It might look like a simple equation:
You have a product or service that solves problem A for such and such a person – so when you meet that kind of person, they pay you and you deliver your solution.
After all, a business solves problems or fulfills needs, and earns money in return.
But if you look at it that way, you make it transactional, and that means you’re likely to ignore a host of items that matter a lot to your prospect.
Wants, aspirations, fears and frustrations… trust and concerns and objections… all kinds of things that are very much alive in your buyer’s mind.
And until your buyer has a resolution to all of those, there will not be a transaction, because they won’t be ready. (unless you bully people into a sale, but that’s not the kind of person you or I are).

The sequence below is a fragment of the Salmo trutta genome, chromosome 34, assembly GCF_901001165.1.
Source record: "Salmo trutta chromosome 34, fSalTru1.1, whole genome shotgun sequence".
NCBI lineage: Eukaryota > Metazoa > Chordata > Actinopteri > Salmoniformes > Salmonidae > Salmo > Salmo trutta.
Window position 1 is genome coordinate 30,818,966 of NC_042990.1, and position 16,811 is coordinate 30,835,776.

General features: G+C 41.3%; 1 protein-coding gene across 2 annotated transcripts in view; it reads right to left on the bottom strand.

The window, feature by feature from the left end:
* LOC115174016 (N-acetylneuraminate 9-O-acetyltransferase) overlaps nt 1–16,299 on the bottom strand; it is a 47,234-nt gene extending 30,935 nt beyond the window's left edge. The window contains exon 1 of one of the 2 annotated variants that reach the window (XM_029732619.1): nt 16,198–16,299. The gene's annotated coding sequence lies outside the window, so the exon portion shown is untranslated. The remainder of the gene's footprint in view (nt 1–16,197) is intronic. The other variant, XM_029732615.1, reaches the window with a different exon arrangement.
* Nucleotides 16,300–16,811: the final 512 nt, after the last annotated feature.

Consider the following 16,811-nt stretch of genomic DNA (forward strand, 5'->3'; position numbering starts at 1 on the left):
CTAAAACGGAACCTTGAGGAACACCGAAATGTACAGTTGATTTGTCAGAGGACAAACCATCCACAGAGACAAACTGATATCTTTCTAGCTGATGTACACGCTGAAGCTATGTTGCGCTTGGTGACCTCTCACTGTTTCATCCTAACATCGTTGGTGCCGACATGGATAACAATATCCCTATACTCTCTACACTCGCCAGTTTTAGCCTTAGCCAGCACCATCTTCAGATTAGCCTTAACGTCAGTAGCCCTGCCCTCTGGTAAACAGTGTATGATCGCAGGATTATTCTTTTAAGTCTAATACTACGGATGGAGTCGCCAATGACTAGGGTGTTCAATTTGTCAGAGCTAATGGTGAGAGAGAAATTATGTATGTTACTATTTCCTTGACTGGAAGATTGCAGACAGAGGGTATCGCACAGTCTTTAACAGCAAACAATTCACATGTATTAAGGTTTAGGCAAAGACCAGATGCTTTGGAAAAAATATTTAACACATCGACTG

The thing to remember is that a sale happens in the context of a conversation, and a conversation happens in the context of a relationship.
So if you find that prospects don’t end up buying even though they seem ready, willing and able, ask yourself:
Are you focused on the transaction, or on the relationship?
In nearly all cases, backing away from the transaction you hope for in favour of developing the relationship, will enable your prospects to bring items to the table that they need resolved.
Whereas if you keep your focus on the transaction, they’ll feel incomplete, that there’s something missing in the overall picture – and as long as that state exists, they’re not going to buy.
Relationships lead to transactions.
So: Build relationships, so that conversations lead to the sale.
And that’s exactly what you learn to do, in my 10-week training on ethical selling. Details here.